MOOD & ANXIETY DISORDERS (Major depressive disorder (MDD) (With mixed…
MOOD & ANXIETY DISORDERS
Obsessive compulsive disorder (OCD)
Genetic studies are "contaminated" by experience and environmental factors!
Prevalence of 1-2% but not particularly easy to treat
Mood disorders, other anxiety disorders, tic disorders (20% of people with OCD have tics), eating disorders, psychotic disorders, personality disorders.
Comorbid depression is typically secondary to the OCD
Treating OCD can reduce PD as well
Clinical course: unremitting and chronic. Phasic with period of complete remission. Episodic with incomplete remission.
Repetitive behaviors or mental acts performed in response to obsessions. Aimed at reducing distress or preventing dreaded event (e.g. contracting disease). Cardinal feature: neutralizing.
Special words, images, numbers recreated mentally to neutralize anxiety. Special prayers repeated in a set manner. Mental counting, list-making, reviewing.
Unwanted thoughts, images, or impulses that cause marked anxiety/distress. Attempts to ignore, suppress or neutralize. Not simply excessive worries about real-life problems (GAD). Recognized as the product of one's mind.
Psychotic episode lasts two or more weeks past mood episode subsiding
Social anxiety disorder (social phobia)
can help. Model involves identifying patients' "safety behaviors." Safety behaviors are a barrier to learning new skills. Exposing patients to social situations without letter them use safety behaviors. No comparison studies exist.
Core features include fear of scrutiny from others and fear of embarrassment. This can be performance based or interactional in nature.
Experience overwhelming amounts of anticipatory anxiety. Develop hypersensitivity to criticism or rejection. Engage in elaborate avoidance behaviors.
Generalized anxiety disorder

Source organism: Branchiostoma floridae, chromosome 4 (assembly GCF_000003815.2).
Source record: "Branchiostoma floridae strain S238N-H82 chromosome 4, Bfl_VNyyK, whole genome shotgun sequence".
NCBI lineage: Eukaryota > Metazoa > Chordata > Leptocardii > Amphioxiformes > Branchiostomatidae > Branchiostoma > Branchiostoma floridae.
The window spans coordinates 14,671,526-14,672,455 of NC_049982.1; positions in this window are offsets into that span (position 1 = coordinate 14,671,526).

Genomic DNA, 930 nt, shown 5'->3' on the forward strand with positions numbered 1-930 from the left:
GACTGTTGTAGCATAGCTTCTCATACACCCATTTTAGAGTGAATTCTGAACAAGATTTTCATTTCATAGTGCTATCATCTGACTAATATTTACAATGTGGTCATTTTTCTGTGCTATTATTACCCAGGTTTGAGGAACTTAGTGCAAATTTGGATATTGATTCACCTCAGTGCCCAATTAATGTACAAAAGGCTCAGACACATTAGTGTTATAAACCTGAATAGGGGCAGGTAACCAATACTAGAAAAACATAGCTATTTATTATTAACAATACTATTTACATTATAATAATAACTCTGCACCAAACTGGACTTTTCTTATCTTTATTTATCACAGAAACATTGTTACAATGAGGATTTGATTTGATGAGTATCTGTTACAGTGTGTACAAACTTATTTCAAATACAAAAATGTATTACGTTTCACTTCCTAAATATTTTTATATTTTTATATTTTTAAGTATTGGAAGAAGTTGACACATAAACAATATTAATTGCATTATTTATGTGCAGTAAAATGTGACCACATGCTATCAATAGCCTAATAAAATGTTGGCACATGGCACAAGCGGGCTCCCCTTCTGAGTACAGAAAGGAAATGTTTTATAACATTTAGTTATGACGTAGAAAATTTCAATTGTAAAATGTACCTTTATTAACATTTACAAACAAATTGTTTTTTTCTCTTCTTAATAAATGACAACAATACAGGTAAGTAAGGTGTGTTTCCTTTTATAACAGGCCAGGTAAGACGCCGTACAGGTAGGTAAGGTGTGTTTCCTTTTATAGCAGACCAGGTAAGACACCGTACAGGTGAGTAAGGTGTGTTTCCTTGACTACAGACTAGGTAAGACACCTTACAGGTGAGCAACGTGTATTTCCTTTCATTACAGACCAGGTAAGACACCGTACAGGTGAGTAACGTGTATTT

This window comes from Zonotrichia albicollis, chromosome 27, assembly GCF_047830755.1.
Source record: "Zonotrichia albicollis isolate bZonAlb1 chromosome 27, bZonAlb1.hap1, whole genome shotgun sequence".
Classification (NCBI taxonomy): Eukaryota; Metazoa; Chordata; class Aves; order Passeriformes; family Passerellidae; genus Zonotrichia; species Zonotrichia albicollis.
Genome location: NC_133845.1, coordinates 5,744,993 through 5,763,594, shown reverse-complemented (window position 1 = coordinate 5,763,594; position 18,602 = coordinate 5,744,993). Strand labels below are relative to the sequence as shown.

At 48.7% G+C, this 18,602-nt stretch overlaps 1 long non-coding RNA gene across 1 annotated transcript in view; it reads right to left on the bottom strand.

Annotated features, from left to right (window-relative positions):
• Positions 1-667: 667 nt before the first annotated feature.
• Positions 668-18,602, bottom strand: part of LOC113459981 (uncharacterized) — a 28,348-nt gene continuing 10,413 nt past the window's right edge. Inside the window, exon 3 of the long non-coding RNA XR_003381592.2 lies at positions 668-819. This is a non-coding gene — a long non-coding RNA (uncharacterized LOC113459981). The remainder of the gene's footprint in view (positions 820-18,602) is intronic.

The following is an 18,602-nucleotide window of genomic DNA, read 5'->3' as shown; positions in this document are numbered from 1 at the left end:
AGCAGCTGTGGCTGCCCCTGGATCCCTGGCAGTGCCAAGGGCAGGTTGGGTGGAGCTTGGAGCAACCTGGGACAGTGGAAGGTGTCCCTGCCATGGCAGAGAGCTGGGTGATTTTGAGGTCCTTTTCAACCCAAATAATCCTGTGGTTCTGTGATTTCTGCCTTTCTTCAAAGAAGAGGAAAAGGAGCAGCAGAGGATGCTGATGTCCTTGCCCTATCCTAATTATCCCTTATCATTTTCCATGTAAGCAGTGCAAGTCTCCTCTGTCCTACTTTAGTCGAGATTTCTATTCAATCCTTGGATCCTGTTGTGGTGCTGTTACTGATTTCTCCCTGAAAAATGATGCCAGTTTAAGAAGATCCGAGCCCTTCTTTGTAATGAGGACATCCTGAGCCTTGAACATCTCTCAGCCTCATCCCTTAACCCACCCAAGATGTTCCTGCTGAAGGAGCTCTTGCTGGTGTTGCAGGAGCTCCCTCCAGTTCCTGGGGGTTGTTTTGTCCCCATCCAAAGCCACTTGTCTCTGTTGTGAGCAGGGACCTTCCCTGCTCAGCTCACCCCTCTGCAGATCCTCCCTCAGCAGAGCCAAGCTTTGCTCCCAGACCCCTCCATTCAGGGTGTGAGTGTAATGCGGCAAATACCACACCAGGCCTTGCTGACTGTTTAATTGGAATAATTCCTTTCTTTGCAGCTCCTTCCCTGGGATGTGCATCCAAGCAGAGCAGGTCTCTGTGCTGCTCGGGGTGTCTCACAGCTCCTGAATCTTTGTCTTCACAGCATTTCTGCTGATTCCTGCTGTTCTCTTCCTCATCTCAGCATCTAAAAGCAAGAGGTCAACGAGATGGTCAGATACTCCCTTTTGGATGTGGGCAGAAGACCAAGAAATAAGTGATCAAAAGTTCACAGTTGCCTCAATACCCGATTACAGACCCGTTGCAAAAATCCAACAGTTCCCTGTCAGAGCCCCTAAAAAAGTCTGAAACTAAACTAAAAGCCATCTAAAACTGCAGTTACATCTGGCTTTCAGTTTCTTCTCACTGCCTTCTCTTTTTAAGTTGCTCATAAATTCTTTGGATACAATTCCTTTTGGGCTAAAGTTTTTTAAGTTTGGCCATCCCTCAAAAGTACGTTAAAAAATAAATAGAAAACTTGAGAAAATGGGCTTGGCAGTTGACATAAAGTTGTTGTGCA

Medications alone are as effective as CBT alone. Combination treatment is most effective. Patients respond well to mindfulness medication practice. Trains the mind to rest in an awareness of the present moment. Effective in GAD because patients get "stuck" in the future.
Chronic hyperarousal leads to elevated sympathetic output, which in turn increases the
of sensory input, causing individuals to be more somatically preoccupied and to experience discomfort differently. Hyperarousal regardless of context.
Social phobia (social anxiety disorder), AUD, Panic, MDD, Cluster C traits
Course of illness
Onset in teens (on average), often chronic, full symptom remission is uncommon
Lifetime prevalence 3-4%, female to male ratio 2:1, commonly encountered by PCPs
A note on GAD vs. normal anxiety
Normal anxiety: Worries are
and can be put off until later. Worries are
, limited to few circumstances, and self-limiting. Physical symptoms are
GAD: Worries are difficult to control and
with functioning. Worries are
, pronounced, distressing, of long duration, and occur without precipitation,
Somatic manifestations: emotional states are closely tied to our
enteric nervous system
, bi-directional feedback exists and 95% of the body's serotonin is in our gut.
Persistent, excessive worry about a variety of routine events or occurrences. Symptoms must have persisted for